Did you know that Halloween is one of the world’s oldest celebrated holidays? Did you also know that the tradition of carving pumpkins started in Ireland and not with pumpkins, but with turnips and potatoes? Irish immigrants brought the tradition to America where the turnips and potatoes were set aside for the pumpkin. There is also a very old Irish tale concerning a man called “Stingy Jack” from which the name “jack-o-lantern” was derived. If you have a few minutes, it’s a very entertaining story and worth your time reading. Now, here are a few spooktacular jack-o-lanterns to inspire you as you set out to carve your own this Halloween along with a few great carving tips.Read
Looking for some travel inspiration? Need some visuals around the home or office to keep your eye on the prize? Follow us on Pinterest to check out some of these fun and creative visuals, repin your favorites, then download them here to print them and frame in your home, office or as gifts! We love…Read
for more unique inspirational travel images.
Touring a candy factory is a dream of children from 9 to 99-years old. Whether it is because of the timeless tales such as Charlie and the Chocolate Factory or the memories that delicious sweets invoke of the best times of life, candy factory tours are still a great way to bring your whole family together for a grand adventure. The U.S. is home to hundreds of factories, but here are three of my favorites that will give you the taste and experience of a lifetime:Read
Who’s Gonna Win in Texas?! With only 3 races left in the Chase for the Sprint Cup Series, the stakes get higher and higher. Who do you think will take the checkered flag this Sunday in Texas? Leave your guess of who you think the winner of Sunday’s race will be in the comments below…Read
That’s because the nation’s air travel network is deeply tied to getting people to or from the “Megalopolis” which extends from Washington DC to Boston. And the megalopolis is essentially shut down to air and rail travel today through at least Wednesday.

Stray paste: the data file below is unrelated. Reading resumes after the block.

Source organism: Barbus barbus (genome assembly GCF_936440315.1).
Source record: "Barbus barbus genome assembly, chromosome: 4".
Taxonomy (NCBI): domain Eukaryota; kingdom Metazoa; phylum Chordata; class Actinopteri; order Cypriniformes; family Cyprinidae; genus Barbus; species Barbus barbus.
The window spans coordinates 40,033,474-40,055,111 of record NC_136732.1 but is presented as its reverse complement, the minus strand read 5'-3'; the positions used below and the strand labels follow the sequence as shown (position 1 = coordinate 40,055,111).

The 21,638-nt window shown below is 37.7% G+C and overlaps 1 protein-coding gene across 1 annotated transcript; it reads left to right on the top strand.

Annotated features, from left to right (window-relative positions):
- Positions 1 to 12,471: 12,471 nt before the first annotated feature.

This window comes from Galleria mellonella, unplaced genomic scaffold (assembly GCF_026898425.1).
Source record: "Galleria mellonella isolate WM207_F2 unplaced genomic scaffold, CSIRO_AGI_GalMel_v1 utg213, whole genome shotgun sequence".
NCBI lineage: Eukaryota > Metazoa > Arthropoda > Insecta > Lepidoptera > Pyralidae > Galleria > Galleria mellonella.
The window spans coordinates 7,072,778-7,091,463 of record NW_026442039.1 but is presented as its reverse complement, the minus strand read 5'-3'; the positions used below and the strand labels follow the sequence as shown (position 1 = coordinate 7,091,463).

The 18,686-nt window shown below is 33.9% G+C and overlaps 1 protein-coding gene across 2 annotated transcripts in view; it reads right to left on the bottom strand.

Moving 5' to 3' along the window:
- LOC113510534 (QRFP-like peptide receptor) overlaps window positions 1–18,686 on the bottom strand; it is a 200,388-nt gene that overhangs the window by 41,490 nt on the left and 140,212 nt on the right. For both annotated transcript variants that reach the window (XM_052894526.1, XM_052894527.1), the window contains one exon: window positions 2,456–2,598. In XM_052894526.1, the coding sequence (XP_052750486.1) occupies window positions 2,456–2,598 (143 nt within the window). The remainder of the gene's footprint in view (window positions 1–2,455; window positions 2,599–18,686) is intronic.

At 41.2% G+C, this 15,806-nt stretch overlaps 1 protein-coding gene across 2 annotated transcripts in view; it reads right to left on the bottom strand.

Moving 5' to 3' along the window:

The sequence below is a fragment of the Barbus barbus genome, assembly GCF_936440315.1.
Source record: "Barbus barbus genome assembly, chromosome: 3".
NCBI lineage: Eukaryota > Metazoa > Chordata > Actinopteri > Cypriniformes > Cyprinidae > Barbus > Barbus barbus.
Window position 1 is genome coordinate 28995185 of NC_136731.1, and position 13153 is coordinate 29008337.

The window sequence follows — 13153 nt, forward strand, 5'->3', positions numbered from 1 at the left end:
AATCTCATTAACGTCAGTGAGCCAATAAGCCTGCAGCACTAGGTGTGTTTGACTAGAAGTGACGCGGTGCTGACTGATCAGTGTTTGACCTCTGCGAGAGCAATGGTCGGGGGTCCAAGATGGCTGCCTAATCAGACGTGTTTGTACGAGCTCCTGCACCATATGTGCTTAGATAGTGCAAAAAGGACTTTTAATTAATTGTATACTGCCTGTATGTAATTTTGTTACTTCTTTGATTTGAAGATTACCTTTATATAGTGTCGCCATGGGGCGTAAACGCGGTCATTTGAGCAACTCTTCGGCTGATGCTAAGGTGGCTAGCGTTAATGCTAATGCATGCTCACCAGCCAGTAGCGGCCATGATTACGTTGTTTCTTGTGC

If you are flying anywhere this week- even if your itinerary does not have you anywhere near the Northeast, your flight could be affected due to the ripple effect of this storm.Read
SANTA FE – This city has been one of my favorites regardless of how old I am, or have been. And my appreciation for it increases as I march past seniordom all the way into near-elderlyhood. For one thing, it’s an easy place to visit because so much of the good stuff is on or near the city plaza, a square block surrounded by shops, restaurants, museums and other points of interest. This reduces walking time.
For another thing, there’s the opera.
The Santa Fe Opera has an uncommon airiness about it, uncommon because there’s no other such facility anywhere else in the world, and because the divas, tenors, basso profundos and all the other performers literally sing outdoors. It happens because the opera house has a unique roof system and only one solid wall. The other three sides are open to the elements, which allows patrons a chance to watch a sunset while enjoying Madama Butterfly or La Boheme.Read
Cooler weather, changing tree colors and the yearly launch of pumpkin-flavored everything. All are mementos to remind me that autumn is upon us. For families, another fall staple is the week-long break our kids get from school and the plans you must make to keep them busy. This fall season, why not include a fun trip in your fall break plans?Read
It was 103 years ago, back in 1909, on Rosedale Field in Toronto that the battle for the first Grey Cup was contested. Before you start criticizing my math, it should be noted that there was no Grey Cup game played in 1916, 1917 and 1918 due to World War 1, in turn pushing back the centennial celebration to 2012.
If I were forced to guess prior to doing a little research for this blog why the trophy was called the Grey Cup I would have assumed it was the silver colour, but sadly I would have been wrong again. Not the first time, certainly not the last. The real answer was Earl Grey (I thought he was just a tea), then the Governor-General of Canada, donated a trophy in 1909 for the Rugby Football Championship of Canada. The trophy was indeed a rugby trophy until 1954 when the CFL (Canadian Football League) took it over and there it has remained and become a true Canadian icon, rivaling another famous trophy, The Stanley Cup.Read